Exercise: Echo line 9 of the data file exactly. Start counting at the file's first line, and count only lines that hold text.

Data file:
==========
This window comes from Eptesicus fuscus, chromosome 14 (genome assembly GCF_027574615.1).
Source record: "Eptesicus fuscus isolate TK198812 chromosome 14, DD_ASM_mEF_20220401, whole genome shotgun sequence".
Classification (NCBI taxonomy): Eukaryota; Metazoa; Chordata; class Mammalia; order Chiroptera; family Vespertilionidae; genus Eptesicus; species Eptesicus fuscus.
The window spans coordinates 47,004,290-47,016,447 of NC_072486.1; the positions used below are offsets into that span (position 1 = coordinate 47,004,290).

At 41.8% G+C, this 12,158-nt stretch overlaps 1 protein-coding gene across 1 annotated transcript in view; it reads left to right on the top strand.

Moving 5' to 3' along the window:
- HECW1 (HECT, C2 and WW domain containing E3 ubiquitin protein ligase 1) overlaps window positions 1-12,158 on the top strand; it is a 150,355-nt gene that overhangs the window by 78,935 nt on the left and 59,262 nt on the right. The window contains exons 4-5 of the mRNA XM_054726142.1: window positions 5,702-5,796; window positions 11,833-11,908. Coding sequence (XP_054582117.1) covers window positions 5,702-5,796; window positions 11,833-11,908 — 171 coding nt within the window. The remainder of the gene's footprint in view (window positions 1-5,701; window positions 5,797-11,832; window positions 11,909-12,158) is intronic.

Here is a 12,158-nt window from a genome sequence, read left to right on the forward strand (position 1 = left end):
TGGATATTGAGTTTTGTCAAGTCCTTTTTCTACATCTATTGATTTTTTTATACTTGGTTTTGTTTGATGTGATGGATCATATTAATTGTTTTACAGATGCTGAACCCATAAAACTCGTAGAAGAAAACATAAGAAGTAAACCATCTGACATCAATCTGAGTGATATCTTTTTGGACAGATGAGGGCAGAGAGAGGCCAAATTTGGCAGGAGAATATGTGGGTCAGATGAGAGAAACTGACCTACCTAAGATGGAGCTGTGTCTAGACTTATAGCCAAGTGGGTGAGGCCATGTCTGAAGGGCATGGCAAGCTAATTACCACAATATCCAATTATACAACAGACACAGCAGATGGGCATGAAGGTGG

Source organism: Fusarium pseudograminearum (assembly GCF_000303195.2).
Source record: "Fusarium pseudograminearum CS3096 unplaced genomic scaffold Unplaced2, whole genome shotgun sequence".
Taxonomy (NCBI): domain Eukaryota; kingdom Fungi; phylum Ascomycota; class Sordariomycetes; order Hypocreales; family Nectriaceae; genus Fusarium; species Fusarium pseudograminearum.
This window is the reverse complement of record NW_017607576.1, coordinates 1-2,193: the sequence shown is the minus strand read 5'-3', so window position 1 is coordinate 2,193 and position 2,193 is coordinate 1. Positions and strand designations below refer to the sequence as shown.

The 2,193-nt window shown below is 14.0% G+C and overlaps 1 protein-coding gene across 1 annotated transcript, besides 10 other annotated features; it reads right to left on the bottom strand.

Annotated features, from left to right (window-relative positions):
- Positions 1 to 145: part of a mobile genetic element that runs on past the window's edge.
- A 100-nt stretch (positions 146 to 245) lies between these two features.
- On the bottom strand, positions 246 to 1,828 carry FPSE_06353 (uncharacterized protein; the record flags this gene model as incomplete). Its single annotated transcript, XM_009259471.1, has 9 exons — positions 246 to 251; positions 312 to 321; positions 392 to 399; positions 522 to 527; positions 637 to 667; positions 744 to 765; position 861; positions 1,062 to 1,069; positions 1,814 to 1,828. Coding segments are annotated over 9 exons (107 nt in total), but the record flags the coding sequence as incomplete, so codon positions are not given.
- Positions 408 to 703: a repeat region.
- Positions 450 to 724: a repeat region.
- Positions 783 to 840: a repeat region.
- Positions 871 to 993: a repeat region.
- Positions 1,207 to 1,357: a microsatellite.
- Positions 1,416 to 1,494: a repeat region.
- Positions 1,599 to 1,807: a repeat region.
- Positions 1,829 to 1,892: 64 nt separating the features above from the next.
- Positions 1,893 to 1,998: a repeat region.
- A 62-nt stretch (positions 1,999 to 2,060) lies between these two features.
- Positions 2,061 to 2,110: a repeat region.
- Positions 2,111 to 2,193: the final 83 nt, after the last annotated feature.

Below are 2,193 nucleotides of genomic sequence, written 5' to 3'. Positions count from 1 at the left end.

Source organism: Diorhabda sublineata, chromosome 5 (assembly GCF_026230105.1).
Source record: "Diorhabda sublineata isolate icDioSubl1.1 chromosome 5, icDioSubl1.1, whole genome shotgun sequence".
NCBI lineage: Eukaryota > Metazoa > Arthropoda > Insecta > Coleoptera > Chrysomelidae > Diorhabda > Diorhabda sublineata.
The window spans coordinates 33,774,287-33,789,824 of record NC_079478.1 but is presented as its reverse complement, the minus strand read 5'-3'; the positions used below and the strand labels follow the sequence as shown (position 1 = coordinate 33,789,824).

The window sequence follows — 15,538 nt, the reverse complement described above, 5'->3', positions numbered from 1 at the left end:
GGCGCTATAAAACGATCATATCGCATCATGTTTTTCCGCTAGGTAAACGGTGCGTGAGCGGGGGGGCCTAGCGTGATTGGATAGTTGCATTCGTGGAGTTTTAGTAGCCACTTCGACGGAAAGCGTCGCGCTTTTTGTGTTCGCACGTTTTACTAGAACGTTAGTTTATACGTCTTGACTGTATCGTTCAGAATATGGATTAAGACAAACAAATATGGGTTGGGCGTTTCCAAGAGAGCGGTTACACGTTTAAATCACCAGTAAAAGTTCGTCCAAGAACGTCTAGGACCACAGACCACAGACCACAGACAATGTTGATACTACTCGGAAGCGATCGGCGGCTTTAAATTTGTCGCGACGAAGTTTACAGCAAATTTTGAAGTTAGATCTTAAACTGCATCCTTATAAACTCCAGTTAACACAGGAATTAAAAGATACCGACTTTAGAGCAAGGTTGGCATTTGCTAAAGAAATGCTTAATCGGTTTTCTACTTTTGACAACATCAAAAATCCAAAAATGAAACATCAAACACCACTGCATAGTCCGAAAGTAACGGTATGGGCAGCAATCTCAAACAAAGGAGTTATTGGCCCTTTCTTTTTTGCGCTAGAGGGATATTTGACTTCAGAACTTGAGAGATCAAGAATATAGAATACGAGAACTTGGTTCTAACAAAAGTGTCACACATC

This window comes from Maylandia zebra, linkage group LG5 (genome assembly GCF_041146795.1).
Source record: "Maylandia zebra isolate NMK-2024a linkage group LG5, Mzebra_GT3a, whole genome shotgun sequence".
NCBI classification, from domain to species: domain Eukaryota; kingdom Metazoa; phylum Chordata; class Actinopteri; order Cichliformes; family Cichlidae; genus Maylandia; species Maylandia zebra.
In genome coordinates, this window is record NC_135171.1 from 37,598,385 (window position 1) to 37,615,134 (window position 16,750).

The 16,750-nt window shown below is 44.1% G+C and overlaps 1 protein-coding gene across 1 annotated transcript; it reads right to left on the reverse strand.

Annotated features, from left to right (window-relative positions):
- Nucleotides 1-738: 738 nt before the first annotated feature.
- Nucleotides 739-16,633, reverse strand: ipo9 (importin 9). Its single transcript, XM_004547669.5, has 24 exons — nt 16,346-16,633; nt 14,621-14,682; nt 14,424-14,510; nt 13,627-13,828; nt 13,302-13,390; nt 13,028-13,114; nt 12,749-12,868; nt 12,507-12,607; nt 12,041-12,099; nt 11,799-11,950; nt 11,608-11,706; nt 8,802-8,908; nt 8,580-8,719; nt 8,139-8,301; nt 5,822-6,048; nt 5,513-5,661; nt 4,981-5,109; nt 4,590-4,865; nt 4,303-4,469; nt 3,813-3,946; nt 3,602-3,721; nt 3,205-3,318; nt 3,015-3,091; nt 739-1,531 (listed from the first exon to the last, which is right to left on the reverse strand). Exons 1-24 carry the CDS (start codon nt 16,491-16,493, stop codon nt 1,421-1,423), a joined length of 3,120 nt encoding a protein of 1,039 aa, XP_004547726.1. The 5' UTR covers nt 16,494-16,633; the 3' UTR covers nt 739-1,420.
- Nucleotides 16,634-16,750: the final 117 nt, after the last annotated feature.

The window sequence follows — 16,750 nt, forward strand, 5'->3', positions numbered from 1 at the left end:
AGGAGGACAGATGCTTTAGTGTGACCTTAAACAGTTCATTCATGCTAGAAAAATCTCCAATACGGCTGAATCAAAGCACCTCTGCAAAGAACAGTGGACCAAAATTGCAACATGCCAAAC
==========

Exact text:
TGGATATTGAGTTTTGTCAAGTCCTTTTTCTACATCTATTGATTTTTTTATACTTGGTTTTGTTTGATGTGATGGATCATATTAATTGTTTTACAGATGCTGAACCCATAAAACTCGTAGAAGAAAACATAAGAAGTAAACCATCTGACATCAATCTGAGTGATATCTTTTTGGACAGATGAGGGCAGAGAGAGGCCAAATTTGGCAGGAGAATATGTGGGTCAGATGAGAGAAACTGACCTACCTAAGATGGAGCTGTGTCTAGACTTATAGCCAAGTGGGTGAGGCCATGTCTGAAGGGCATGGCAAGCTAATTACCACAATATCCAATTATACAACAGACACAGCAGATGGGCATGAAGGTGG